Toxicity was prospectively documented at follow-up visits using the National Cancer Institute (NCI) Common Toxicity Criteria (CTC) version 3.0. Acute toxicity was defined as experiencing toxicity during or within 6 months of radiation therapy. Late toxicity was defined as occurring at least 6 months after delivery of radiation therapy. Transient and chronic late toxicities were included. The genitourinary toxicities analyzed were hematuria, dysuria, incontinence, urinary urgency/frequency and retention. The gastrointestinal toxicities analyzed were bowel frequency/urgency, proctitis and rectal bleeding. In general, Grade 1 toxicity represents minimal side effect not requiring medications for symptom control. Pre-treatment symptoms were counted as Grade 1 toxicity if they increased in severity. Grade 2 toxicity indicates symptoms requiring new medication (i.e. alpha-antagonist or antidiarrheal) or increase in dose of previously prescribed medication. Grade 3 indicates complications requiring minor surgical intervention (i.e., transurethral resection or laser coagulation). At each follow-up visit, toxicity events were scored independently for each of the different toxicity types and the highest GU and GI toxicity was determined for each patient.

Quality of life (QOL) was assessed before and after treatment using the Short Form-12 Health Survey (SF-12), the American Urological Association Symptom Score (AUA) and Sexual Health Inventory for Men (SHIM) questionnaires. The Medical Outcomes Study Short Form-12 Health Survey (SF-12) [11], which contains two subscales, the Mental Component Summary (MCS) and the Physical Component Summary (PCS), with higher values indicating better quality of life. AUA scores range from 0–35 with higher values representing worsening urinary symptoms [12]. SHIM scores range from 0–25 with lower values representing worsening sexual symptoms [13].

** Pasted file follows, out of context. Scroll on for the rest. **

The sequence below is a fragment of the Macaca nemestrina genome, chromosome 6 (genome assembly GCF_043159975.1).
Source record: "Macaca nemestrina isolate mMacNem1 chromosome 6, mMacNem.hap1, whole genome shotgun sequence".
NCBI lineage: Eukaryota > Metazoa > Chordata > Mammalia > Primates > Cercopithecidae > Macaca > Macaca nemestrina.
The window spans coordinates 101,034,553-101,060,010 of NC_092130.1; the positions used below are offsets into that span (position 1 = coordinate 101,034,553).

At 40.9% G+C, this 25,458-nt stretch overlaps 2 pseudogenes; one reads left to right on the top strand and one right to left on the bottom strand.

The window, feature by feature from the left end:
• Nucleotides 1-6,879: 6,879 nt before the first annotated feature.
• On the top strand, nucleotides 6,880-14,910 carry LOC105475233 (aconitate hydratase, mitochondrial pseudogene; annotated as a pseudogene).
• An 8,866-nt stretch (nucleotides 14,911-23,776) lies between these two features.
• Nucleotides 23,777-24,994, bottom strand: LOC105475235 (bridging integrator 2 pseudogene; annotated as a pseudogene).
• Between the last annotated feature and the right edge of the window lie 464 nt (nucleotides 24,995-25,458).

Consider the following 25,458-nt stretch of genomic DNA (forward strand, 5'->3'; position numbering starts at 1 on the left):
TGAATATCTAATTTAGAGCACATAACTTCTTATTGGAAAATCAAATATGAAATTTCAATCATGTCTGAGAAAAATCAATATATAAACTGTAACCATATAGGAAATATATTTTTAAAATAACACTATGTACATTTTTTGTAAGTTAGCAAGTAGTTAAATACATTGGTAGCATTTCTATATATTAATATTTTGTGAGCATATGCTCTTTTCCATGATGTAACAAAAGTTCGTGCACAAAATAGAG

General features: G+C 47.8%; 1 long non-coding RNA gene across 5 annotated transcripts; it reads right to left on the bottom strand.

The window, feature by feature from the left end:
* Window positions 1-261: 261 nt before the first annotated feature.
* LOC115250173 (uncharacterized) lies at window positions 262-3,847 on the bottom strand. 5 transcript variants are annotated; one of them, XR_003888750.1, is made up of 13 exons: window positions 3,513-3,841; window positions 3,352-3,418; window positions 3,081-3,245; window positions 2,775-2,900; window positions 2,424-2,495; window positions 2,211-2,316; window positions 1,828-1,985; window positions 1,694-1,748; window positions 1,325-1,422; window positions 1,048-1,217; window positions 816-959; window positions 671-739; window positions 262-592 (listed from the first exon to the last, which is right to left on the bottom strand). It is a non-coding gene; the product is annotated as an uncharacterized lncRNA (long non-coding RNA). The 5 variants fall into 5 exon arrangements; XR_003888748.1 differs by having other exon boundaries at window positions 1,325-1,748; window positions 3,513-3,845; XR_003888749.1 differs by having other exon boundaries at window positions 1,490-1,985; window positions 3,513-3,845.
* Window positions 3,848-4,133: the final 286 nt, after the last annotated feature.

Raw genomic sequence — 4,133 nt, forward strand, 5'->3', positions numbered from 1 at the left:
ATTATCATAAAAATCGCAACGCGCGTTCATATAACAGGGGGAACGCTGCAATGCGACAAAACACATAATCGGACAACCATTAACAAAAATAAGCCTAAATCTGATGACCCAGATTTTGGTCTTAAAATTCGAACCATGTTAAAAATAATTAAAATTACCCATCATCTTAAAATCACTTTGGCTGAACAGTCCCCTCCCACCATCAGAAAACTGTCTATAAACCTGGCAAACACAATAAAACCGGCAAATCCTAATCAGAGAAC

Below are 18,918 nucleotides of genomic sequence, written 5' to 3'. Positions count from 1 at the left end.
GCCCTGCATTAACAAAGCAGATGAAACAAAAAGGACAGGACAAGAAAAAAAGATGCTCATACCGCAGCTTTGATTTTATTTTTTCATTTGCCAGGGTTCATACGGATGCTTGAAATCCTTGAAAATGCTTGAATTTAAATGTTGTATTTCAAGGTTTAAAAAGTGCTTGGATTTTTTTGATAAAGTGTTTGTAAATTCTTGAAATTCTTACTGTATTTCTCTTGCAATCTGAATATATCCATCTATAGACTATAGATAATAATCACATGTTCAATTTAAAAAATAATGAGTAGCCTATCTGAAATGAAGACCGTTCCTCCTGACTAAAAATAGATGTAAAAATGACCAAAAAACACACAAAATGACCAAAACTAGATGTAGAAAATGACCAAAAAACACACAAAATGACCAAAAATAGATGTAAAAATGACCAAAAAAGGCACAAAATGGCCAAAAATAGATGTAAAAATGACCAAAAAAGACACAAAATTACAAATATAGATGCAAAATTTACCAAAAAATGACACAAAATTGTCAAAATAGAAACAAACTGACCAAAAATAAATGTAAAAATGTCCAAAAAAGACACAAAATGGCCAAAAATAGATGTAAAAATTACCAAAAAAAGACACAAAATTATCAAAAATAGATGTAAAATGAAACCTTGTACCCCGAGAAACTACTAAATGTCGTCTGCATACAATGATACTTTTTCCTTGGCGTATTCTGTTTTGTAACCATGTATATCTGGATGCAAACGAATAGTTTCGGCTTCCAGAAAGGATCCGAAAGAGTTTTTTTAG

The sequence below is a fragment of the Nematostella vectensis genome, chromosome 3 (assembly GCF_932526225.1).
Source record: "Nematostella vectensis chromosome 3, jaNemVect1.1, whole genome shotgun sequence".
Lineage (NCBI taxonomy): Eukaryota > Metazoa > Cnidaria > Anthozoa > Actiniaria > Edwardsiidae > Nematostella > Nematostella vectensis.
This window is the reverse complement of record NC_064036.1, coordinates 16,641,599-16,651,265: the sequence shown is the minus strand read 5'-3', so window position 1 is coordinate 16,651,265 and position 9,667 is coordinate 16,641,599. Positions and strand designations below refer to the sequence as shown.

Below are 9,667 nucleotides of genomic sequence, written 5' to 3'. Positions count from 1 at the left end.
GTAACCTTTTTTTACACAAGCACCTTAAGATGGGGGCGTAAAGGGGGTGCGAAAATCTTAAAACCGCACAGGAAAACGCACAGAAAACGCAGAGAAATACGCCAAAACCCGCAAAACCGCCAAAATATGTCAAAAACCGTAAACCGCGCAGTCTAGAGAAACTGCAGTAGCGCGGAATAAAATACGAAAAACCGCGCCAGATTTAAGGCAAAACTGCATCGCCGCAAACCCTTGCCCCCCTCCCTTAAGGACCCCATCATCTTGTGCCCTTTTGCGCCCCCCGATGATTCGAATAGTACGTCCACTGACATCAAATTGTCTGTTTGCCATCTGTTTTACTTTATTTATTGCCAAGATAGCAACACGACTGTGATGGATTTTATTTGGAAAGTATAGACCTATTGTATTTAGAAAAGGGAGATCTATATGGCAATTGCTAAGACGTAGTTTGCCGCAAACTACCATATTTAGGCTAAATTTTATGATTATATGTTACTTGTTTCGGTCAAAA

Student’s t-test and chi-square analysis were used to assess differences in ongoing PSA, testosterone and quality of life scores (SF-12, AUA and SHIM) in comparison to baseline. Sample medians and ranges were used to describe continuous variables including PSA and testosterone. Based upon published results, a benign PSA bounce was defined as a PSA rise of 0.2 ng/mL or more above its previous nadir with a subsequent decline to that nadir or lower [14]. Actuarial likelihood estimates for late toxicities were determined using the Kaplan-Meier method. The highest GU or GI toxicity available for each patient was evaluated for the actuarial analysis. SF-12 analysis with norm-based scores (Mean = 50, standard deviation = 10) [15] was performed using IBM SPSS Statistics 20. The minimally important difference (MID) in AUA score was defined as a change of one-half standard deviation (SD) from the baseline [16]. As previously reported, late urinary symptom flare was defined as an increase of ≥ 5 points above baseline with a degree of severity in the moderate to severe range (AUA score ≥ 15) [17]. The flare was considered resolved when either the AUA score dropped to < 15 or the score returned to < 5 points above the patient’s pretreatment baseline. Erectile dysfunction (ED) was categorized into five categories of severity based on the patient’s SHIM score: no ED (22–25), mild ED (17–21), mild to moderate (12–16), moderate (8–11) and severe (1–7) [18]. Patients were considered potent if they scored ≥ 10 on the SHIM [18]. To limit the effect of attrition bias, statistical analysis was limited to time points in which ≥ 80% of the patient data were available.